itsnotmymind (itsnotmymind) wrote,
itsnotmymind
itsnotmymind

Feminine is Not Female

I've noticed a tendency in fandom - I've seen this in at least four different fandoms - for fans to equate their beloved male characters (or celebrities) to women. Sometimes this is as simple as pointing out gender-swappy elements in a story. Other times it seems to take the form of a weird and hetronormative desire for a gay couple to have one partner be "the guy" and the other "the girl".

And sometimes this takes on a very politically squicky form that I want to talk about here: where the suffering of a male character is compared to that of a woman's suffering from sexism.


Maybe the male character is identifiable to female viewers because his suffering mirrors that of women. Maybe the male character is the victim of sexism because he is feminine, and therefore like a woman. Maybe because a male character takes on the "mom" role (whatever that means) within a family or group of friends, the ways this group mistreats him and takes him for granted is an example of sexism.

Oddly, I've only seen fans apply this version, where a male character's suffering is seen as like sexism against women, to the characters (or people) they really love. This is odd not because being compared to a woman or described as feminine is in any way a bad thing, but because people don't seem interested in applying this kind of gendered analysis to characters about which they feel neutral or negative. Whenever I see an argument that people only make when it fits their biases, I get suspicious.

But separate from that, I have so many problems with this analysis that I barely know where to start.

First of all: Feminine is not the same as female. Often this analysis starts with the argument that this male character has many feminine traits, and then jumps to the idea that this makes them like a woman.

I am like a woman. That would be because I am a woman. I also have many masculine traits. I hate clothes shopping, and I hate dressing for anything other than comfort. I've worn my hair consistently short since I was old enough to make my own choice about it. I only recently discovered that I actually like wearing dresses, that I think they feel good. People frequently assume I'm male or get confused about my gender.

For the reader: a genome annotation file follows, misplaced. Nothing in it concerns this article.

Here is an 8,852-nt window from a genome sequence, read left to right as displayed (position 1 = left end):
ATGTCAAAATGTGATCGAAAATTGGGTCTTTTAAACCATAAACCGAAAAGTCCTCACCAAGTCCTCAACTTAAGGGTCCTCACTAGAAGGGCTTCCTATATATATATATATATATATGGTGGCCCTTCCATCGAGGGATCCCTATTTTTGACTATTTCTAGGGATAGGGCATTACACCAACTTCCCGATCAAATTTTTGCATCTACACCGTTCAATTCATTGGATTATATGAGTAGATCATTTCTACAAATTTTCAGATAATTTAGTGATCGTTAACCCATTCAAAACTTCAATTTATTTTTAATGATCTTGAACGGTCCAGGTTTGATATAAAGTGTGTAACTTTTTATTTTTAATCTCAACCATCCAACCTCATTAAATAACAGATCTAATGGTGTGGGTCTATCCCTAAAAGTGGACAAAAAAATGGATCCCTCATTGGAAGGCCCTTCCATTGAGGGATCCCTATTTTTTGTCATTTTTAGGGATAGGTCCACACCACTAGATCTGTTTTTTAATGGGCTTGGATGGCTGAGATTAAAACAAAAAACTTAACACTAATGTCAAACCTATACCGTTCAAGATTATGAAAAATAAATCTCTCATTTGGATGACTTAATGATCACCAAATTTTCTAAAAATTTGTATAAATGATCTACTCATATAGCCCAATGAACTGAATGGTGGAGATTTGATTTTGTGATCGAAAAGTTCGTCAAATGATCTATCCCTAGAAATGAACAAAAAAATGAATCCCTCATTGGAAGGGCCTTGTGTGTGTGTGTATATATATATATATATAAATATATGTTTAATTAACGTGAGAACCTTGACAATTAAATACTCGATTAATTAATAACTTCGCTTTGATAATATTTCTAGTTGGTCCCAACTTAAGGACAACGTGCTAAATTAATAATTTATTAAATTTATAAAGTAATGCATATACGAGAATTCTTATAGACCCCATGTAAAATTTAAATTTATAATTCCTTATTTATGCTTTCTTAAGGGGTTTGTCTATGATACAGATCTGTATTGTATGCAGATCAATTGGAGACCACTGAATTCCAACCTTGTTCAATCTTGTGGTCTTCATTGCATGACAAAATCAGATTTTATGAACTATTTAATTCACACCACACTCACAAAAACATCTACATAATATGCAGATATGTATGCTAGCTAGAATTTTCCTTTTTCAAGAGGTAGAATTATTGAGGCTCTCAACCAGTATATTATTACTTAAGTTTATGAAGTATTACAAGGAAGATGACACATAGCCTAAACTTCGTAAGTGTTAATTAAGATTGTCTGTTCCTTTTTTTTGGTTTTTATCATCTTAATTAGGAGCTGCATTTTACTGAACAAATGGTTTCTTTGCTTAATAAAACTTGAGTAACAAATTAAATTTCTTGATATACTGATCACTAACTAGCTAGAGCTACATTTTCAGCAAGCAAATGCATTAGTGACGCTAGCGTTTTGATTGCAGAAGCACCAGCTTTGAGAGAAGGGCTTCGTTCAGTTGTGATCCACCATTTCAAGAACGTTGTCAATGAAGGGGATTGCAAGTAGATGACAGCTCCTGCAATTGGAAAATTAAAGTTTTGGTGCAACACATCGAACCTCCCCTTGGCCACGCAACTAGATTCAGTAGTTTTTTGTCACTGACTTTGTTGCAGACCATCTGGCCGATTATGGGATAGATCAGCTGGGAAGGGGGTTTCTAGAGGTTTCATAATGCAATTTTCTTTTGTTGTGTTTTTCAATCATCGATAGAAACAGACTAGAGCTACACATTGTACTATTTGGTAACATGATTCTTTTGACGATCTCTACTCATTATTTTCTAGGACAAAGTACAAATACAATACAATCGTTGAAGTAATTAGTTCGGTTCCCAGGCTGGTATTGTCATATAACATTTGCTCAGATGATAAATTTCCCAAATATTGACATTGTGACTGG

Of course, I also have feminine traits, what with being a human being and not a cardboard cut-out. But my more masculine traits do not make me like a man or less of a woman.

One of the ways in which I am like a woman is that I do not benefit from male privilege. When people are aware of my gender, as they usually are once I start speaking, I experience the same kind of condescension and dismissal that any other woman would experience. My perspective on life is consistently female.

In the meantime, the male characters that fans like to claim are like women benefit from male privilege in a million ways, and have views on life that are distinctly male, usually including sexist attitudes. Yes, women can be sexist, but these attitudes are usually pretty distinctly male.

Recall, for example, Spike's rant in Crush, after he threatens to kill either Buffy or Dru and Buffy denies having feelings for him: "What the bleeding hell is wrong with you bloody women? What the hell does it take? Why ... do you bitches torture me?"

Or the casual way in which Sam Winchester compliments Charlie Bradbury, a grown woman, by saying, "Good girl".

I could give you many more examples, but moving on.